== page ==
“Mr. Abraham carefully prepared for the race saying, ‘I want to improve upon my personal best,’ and I could sense his determination even before it started. I was leading the race as a pacemaker, but when I looked back around 1000m, I could see that Mr. Abraham was starting to make a move. But the headwind was strong. I knew I had to push harder, so I ran 100m longer as a pacemaker than planned.”
Mr. Abraham (left) competes with some of Japan's top-class athletes
These are the words of Mr. Kusu, the third-place finisher in the Men's 1500m at the 2020 JAAF Athletics Championships. As he is currently aiming for the Tokyo Olympics in the 3000m steeplechase, Mr. Kusu said that his encounter with Mr. Abraham was an opportunity for him to reevaluate the significance of the Olympics and sports.
“While coaching track and field to about 300 children, I wanted to compete in the Olympics because it could serve as a dream and goal for them. When I heard about Mr. Abraham, I was moved once again by the fact that the Olympics can lead a nation to peace, and that Olympics has its own meaning in each country. I also empathized with him when he said that he wanted to share his experiences in Japan with the children of his country.”
Mr. Kusu, who was training with Mr. Abraham, smiled and said that although he seemed to be an unapproachable person with a sense of mission, he was actually a hard-working young athlete who genuinely wanted to run fast. The two hit it off, vowed to be friends, to raise each other's level, and to stand together in the Olympics.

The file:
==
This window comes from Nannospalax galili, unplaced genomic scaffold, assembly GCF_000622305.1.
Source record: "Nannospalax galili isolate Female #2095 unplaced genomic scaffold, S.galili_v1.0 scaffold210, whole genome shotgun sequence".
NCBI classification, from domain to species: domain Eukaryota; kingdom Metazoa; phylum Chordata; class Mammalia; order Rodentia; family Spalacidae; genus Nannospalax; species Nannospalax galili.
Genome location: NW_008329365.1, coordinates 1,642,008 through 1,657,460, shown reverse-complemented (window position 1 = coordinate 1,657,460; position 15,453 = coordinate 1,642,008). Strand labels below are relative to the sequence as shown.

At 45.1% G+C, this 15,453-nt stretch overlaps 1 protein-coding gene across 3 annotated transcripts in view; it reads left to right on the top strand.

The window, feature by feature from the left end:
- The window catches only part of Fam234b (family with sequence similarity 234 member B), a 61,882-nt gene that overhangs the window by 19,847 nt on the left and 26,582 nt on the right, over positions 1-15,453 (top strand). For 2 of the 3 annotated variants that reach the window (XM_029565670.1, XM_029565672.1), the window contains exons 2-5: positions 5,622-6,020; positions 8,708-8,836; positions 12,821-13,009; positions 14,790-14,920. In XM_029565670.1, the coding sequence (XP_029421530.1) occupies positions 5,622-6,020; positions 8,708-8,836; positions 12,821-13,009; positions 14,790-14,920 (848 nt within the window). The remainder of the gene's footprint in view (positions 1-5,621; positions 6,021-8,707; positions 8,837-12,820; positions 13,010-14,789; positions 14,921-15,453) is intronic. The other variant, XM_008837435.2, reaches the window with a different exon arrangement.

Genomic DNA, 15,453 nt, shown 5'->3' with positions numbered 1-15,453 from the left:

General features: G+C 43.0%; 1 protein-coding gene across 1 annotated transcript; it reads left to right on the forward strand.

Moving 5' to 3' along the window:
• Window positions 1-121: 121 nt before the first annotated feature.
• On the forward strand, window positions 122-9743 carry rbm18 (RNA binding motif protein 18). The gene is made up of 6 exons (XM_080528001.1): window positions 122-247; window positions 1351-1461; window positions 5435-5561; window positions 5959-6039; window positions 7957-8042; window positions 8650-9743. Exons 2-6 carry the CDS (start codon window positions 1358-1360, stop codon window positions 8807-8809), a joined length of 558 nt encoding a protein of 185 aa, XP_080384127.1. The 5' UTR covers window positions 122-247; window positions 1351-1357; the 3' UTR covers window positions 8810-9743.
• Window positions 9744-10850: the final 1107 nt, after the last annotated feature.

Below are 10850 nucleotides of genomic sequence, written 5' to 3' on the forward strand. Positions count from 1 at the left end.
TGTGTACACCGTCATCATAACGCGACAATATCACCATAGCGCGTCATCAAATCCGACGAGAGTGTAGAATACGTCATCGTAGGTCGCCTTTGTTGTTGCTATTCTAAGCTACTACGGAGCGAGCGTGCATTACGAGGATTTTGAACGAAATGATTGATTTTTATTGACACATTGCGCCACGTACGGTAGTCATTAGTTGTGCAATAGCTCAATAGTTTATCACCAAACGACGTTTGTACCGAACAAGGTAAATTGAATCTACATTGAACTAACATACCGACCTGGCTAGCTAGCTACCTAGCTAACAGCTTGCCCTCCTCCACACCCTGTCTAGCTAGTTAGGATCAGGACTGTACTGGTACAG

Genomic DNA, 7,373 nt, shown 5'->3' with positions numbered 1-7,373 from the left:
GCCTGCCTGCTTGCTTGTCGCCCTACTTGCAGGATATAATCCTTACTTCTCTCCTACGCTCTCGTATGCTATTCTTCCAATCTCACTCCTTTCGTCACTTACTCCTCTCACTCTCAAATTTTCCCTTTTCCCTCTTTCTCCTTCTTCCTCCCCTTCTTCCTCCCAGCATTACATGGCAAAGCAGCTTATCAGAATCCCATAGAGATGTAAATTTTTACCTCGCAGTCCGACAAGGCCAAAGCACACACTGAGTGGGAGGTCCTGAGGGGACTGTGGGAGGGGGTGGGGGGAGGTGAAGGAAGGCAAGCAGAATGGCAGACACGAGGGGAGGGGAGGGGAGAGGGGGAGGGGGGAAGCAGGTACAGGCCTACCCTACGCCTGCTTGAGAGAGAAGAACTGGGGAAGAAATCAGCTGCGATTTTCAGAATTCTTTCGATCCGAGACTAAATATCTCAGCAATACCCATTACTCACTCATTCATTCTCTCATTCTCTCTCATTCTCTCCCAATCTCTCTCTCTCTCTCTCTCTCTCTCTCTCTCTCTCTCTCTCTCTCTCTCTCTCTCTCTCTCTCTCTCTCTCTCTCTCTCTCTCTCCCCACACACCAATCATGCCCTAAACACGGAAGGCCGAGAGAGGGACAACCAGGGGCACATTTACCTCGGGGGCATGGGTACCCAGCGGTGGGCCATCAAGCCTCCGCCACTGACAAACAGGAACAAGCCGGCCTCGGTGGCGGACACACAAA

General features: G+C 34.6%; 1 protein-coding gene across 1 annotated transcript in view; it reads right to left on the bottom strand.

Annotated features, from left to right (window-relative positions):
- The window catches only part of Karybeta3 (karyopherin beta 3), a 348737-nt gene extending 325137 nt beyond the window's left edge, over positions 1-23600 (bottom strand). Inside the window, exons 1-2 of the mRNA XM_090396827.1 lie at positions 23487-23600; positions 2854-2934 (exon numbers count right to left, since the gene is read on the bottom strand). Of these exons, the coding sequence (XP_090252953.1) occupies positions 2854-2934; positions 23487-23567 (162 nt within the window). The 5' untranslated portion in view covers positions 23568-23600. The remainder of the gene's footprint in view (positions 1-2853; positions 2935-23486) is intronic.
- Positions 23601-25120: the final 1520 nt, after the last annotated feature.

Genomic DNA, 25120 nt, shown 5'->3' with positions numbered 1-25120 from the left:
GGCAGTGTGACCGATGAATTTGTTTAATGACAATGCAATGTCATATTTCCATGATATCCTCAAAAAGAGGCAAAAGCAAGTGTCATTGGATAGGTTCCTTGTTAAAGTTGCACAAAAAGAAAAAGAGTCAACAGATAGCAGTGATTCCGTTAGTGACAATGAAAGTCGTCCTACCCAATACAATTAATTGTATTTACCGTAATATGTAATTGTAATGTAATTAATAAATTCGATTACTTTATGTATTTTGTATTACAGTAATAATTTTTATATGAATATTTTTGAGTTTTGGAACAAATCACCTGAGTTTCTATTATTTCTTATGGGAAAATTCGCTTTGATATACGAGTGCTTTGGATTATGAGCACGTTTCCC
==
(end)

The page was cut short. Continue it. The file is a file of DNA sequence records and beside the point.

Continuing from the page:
At the post-race press conference, Mr. Abraham was asked by the media, “What kind of performance do you want to show your country at the Olympics?” Mr. Abraham answered as follows.
“By competing in the Olympics as a South Sudanese, everyone will support me beyond tribal boundaries. I want to run to bring South Sudan together," says Mr. Abraham
“Of course, I want to set a good record. But more than anything else, I will be able to set a good record only if I gain the courage and the will not to give up through the relationships I have with various people and from those who support me in Maebashi city. So, in addition to my record, I want to show my home country this spirit of love for each other, instead of killing each other in conflict...”
In South Sudan, about 3.7 million people, or almost a third of the population, are still refugees or internally displaced persons due to tribal conflicts over the years. Mr. Abraham's experience in Japan should provide a bright future for his home country.
Mr. Yokota would like to continue to support Mr. Abraham in the future. “It is my desire that the club, TWOLAPS, be a game changer that transcends gender and nationality and changes society through sports, even outside of competition,” he says. The encounter with Mr. Abraham has been a valuable experience for the members of TWOLAPS as they create a value for sports that goes beyond just winning and losing.
Mr. Abraham and Mr. Kusu look at the digital scoreboard displaying the new South Sudanese national record. The bond between the two will continue to deepen
Mr. Abraham, Mr. Yokota, and Mr. Kusu, all say, “This is not the end of our encounter. We would like to continue this relationship after the Olympics."
A single encounter through sports, and the bonds fostered therein, can create new power and become a catalyst for social change - JICA will continue to support such a path.